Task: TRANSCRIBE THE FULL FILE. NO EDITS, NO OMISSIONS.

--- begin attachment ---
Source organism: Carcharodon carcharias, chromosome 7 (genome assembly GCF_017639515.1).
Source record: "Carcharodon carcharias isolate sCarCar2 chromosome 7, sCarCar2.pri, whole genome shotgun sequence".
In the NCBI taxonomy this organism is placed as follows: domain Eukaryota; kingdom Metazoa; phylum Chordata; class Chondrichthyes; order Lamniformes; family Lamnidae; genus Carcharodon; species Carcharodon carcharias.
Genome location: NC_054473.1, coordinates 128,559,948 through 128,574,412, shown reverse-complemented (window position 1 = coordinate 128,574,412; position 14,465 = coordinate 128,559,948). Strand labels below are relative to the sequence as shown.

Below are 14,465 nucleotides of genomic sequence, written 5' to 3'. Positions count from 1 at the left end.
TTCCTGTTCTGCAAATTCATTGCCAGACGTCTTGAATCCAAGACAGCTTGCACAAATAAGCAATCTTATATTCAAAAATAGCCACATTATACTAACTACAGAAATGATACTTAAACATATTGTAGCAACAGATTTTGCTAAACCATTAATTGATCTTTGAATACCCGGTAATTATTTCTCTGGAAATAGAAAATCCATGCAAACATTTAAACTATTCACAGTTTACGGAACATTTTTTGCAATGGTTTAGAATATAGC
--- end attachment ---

Source organism: Carcharodon carcharias, chromosome 7 (genome assembly GCF_017639515.1).
Source record: "Carcharodon carcharias isolate sCarCar2 chromosome 7, sCarCar2.pri, whole genome shotgun sequence".
In the NCBI taxonomy this organism is placed as follows: domain Eukaryota; kingdom Metazoa; phylum Chordata; class Chondrichthyes; order Lamniformes; family Lamnidae; genus Carcharodon; species Carcharodon carcharias.
Genome location: NC_054473.1, coordinates 128,559,948 through 128,574,412, shown reverse-complemented (window position 1 = coordinate 128,574,412; position 14,465 = coordinate 128,559,948). Strand labels below are relative to the sequence as shown.

Below are 14,465 nucleotides of genomic sequence, written 5' to 3'. Positions count from 1 at the left end.
TTCCTGTTCTGCAAATTCATTGCCAGACGTCTTGAATCCAAGACAGCTTGCACAAATAAGCAATCTTATATTCAAAAATAGCCACATTATACTAACTACAGAAATGATACTTAAACATATTGTAGCAACAGATTTTGCTAAACCATTAATTGATCTTTGAATACCCGGTAATTATTTCTCTGGAAATAGAAAATCCATGCAAACATTTAAACTATTCACAGTTTACGGAACATTTTTTGCAATGGTTTAGAATATAGC